Part of it included a remote control pile of poop on wheels, which approached citizens bearing the message “Don’t leave me, pick me up!”

“The amount of dog poo on our streets dropped considerably as a result,” a town spokesman is quoted as saying in this article.

When “volume” started rising again, the town opted for a sneakier approach — though it, too, has an in-your-face element.

In February of this year, officials in the town of 10,100 assigned 20 volunteers to patrol the streets in search of dog owners who don’t pick up after their dogs.

Upon seeing an offense, the undercover volunteers approach the owners and strike up a casual conversation — not mentioning the poop, just feigning interest in the dog and asking about its name and breed.

Once the dog walker departs, the volunteer would pick up the dog poop and put it in a box. Then, using the town’s database of registered dogs, they find out the address of the dog walker. Then they’d deliver the surprise package by hand to the pet owner’s home, along with an official warning.

If that weren’t embarassing enough, they film the reunions between dog owners and their dog’s poop.

Brunete Town Hall estimates the program has reduced the amount of unpicked up dog waste by 70 percent.

Officials aren’t sure whether it’s the threat of the fine, receiving a package of poop, or getting humiliated on camera that’s doing the trick, but they say the program seems to be working.

Still more ado about poo

In a episode nearly as ludicrous as the case of the soiled condominium, an English great-grandmother was threatened with a £50 fine for picking up the wrong dog’s poop.

Pam Robson was accused by Sunderland Council wardens of failing to clean up after Derik, her Labrador, in a field in Houghton-le-Spring in January.

The council said the 60-year-old had picked up droppings that emanated from a different dog, according to the BBC.

How they knew that, I’m not sure, for Sunderland is not one of those jurisdictions that are performing DNA analysis on dog poop — a step that has been proposed at a condominium right here in Baltimore.

The board of the Scarlett Place Condominiums on Baltimore’s Inner Harbor is considering a proposal to create a DNA database of its canine residents, then sending offending feces to a lab in an effort to find out exactly who, among their residents, is allowing their dog to poop in its ritzy hallways, and not picking it up.

Yes, everyone should pick up their dog’s waste — but going to such forensic lengths, and fining people for not picking up the right pile, are the actions of obsessive, power hungry control freaks who need to find better causes.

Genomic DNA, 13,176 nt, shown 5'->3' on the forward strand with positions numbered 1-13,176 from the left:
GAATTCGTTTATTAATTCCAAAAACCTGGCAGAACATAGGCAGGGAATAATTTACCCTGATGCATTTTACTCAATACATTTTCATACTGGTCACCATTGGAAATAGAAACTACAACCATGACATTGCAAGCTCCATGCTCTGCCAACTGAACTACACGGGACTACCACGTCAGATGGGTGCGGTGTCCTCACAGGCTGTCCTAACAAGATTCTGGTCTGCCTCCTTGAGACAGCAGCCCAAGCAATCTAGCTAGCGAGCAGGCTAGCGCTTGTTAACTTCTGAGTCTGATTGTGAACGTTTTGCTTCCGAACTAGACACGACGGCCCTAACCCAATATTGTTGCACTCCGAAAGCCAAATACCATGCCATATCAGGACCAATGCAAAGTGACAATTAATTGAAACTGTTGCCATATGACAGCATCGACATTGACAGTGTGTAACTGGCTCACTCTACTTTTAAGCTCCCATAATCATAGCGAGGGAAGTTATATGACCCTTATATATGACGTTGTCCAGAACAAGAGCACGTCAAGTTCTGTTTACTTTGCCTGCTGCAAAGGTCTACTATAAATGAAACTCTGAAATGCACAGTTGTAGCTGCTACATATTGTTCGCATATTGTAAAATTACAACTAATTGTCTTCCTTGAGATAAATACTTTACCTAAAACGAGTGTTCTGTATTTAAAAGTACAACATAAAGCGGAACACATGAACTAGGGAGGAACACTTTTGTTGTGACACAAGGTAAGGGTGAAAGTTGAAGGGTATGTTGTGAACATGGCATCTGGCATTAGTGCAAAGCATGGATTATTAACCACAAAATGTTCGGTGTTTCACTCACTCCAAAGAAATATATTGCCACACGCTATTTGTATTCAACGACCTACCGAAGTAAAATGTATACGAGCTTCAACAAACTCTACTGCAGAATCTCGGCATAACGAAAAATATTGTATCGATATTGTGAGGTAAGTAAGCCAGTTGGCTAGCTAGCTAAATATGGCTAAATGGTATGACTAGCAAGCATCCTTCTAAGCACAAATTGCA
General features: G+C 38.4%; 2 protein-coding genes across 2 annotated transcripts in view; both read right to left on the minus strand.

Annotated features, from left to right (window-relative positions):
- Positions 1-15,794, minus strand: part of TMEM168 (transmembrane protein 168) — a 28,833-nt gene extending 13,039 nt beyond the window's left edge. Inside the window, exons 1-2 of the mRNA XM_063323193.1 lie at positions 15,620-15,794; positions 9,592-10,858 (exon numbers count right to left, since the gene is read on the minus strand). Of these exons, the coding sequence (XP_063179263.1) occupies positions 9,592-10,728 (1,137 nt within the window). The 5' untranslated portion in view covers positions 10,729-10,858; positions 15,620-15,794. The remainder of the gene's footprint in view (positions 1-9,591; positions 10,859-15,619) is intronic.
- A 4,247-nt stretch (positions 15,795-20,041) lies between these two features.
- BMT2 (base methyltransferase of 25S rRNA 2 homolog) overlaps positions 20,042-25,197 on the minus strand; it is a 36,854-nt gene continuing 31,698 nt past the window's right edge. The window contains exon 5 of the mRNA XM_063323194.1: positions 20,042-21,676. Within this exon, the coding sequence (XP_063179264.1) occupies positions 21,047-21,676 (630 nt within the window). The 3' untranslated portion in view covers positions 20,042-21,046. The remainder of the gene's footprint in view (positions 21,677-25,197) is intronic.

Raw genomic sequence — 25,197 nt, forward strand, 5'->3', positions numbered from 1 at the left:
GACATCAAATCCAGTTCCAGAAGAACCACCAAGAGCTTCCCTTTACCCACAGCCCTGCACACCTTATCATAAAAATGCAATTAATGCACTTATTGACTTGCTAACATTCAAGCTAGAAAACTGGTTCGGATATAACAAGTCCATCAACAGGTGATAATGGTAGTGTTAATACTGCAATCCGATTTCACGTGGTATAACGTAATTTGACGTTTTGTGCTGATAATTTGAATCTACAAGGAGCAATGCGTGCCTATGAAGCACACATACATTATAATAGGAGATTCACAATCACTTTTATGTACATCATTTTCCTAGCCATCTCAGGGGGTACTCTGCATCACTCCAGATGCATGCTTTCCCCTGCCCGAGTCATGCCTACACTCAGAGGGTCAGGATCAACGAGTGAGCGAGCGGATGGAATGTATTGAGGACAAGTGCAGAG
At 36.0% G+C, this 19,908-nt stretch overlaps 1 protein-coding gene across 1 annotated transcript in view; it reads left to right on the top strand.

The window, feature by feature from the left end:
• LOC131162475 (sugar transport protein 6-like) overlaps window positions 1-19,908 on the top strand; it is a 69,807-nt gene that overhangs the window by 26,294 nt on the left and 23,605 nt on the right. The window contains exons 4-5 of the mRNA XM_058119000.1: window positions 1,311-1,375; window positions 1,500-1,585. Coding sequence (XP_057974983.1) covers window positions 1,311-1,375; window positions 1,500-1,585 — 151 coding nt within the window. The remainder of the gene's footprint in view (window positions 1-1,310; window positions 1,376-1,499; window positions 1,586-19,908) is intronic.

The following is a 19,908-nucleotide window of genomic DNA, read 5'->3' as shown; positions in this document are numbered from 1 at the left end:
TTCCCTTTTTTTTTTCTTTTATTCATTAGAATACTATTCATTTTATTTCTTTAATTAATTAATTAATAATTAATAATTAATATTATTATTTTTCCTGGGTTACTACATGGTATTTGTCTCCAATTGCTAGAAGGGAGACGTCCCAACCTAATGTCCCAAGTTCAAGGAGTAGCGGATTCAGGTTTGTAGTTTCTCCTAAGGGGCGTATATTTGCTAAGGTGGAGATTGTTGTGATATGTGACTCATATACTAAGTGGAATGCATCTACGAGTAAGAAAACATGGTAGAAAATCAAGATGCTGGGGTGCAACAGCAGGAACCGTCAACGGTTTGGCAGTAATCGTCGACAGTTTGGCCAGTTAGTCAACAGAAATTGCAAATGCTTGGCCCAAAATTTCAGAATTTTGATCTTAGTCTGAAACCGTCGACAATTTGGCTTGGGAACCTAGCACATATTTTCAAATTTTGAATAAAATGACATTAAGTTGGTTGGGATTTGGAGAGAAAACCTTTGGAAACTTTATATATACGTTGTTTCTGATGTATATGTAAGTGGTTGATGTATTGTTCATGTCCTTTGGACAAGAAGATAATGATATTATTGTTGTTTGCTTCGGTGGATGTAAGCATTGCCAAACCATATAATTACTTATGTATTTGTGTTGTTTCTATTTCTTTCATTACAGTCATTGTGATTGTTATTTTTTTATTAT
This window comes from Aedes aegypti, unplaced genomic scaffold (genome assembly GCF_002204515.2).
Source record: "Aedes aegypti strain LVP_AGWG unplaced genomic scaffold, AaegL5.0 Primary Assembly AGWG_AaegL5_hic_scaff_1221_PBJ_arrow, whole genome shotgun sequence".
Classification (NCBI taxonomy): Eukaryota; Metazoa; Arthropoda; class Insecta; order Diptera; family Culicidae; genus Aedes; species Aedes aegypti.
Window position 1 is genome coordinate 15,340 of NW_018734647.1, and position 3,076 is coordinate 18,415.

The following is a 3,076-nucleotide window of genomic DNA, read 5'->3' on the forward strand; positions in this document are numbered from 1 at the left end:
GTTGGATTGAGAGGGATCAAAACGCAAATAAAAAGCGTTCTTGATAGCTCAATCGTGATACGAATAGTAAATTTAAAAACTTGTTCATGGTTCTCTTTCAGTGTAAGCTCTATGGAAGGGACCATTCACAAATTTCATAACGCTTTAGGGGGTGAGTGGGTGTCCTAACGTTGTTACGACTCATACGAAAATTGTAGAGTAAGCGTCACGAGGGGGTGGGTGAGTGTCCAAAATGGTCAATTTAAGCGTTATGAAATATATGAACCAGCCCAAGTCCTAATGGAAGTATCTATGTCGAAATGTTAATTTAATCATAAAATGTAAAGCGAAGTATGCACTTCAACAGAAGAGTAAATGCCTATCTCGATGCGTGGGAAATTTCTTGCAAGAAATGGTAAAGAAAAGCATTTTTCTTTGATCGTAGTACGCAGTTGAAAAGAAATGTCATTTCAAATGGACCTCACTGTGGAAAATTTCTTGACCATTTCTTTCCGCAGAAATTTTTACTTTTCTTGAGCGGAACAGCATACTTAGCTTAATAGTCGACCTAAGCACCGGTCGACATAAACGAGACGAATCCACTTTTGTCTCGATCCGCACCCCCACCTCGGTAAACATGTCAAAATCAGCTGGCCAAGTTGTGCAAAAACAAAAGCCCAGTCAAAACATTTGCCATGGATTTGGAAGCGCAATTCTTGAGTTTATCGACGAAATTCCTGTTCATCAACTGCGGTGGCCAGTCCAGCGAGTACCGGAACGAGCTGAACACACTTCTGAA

In Robson’s case, she refused to pay the fine and was threatened with court action.

Robson said she had been talking to her daughter on her cell phone when her dog ran off and did it’s doody. Robson walked over, scooped up a pile, and then was approached by two men (because policing poopers is apparently too dangerous a job to do alone).

“He said it was the wrong mess and that he was going to issue me with a fine for £50,” Robson recalled. “I picked up the other mess too and put it in the bag but he said I’d still be fined.”

“It felt like the worst kind of bullying,” she said.

Sunderland City Council, after she complained and asked for a review, later wrote to Robson, saying: “Officers at the time were satisfied that an offence had been committed. However it appears you may have collected faeces belonging to another dog.” In light of that, the note said, the council would not be pursuing the fine.

Curb your poop signs, preservationists say

Preservationists are complaining that a series of signs installed by New York University, urging dog owners to “clean up after your pet” and “curb your dog,” are soiling the area’s historical character.

Greenwich Village preservationists, already battling NYU officials over the school’s expansion plans, say the signs installed by the university are both unsightly and illegal — and those “Dogipot” clean-up stations, even worse.

The city’s Landmarks Preservation Commission this month ordered NYU to remove three of the signs at its Silver Towers complex, off Houston Street, because they were installed on landmarked property without a permit.

According to the preservationists, the Dogipot stations, which dispense poop bags, can’t legally be placed on properties with landmark status.

“This seems like special treatment being given to a powerful and well-connected institution,” Andrew Berman, executive director of the Greenwich Village Society for Historic Preservation, told the website DNAInfo.

He said the Greenwich Village Society for Historic Preservation notified the city of more than a dozen of NYU’s alleged illegal signs and clean-up stations in June last year.

Only three were ordered to be pulled down.

Elizabeth de Bourbon, a spokesperson for the Landmarks Preservation Commission, said the other signs were not ordered pulled down because they did not detract from the “historic fabric” of the area.

(Photo: DNAinfo / Nicole Breskin)

Dog park designates small dog hours

basset

 
Locust Point Dog Park has announced designated hours for small, elderly or otherwise fragile dogs — 9 to 10 a.m. and 3 to 4 p.m. daily.

The new policy — now posted in signs at the park — will be self-policing, meaning that little dog people will have to ask the big dog people to leave in the event they are not following the rules.

The dog park committee also announced that Saturday’s “Pet Pictures with Santa” fundraiser — with City Councilman Ed Reisinger as Santa — raised $550 to help support the maintenance of the dog park. Baltimore City, though it helped build the park, does not pay for its maintenance. Clean-ups at the park take place on the second Saturday of each month, with the next one scheduled for Dec. 12 from 10:30 to noon. The dog park is closed during clean-ups, and volunteers are invited to pitch in.

If you missed getting your pet’s photo taken with Santa, there are more opportunities on the horizon. Canton Dog Park will be holding a similar fund-raising event on Saturday, Nov. 21, from 10 to noon.

Two more pet photos with Santa events are being held to raise money for BARCS Franky Fund for sick and injured animals. On Saturday, Nov. 21, from 10 to noon at Federal Hill Park, and on Saturday, Dec. 12, from 10 to noon at Riverside Park.

The cabbyll know where it were.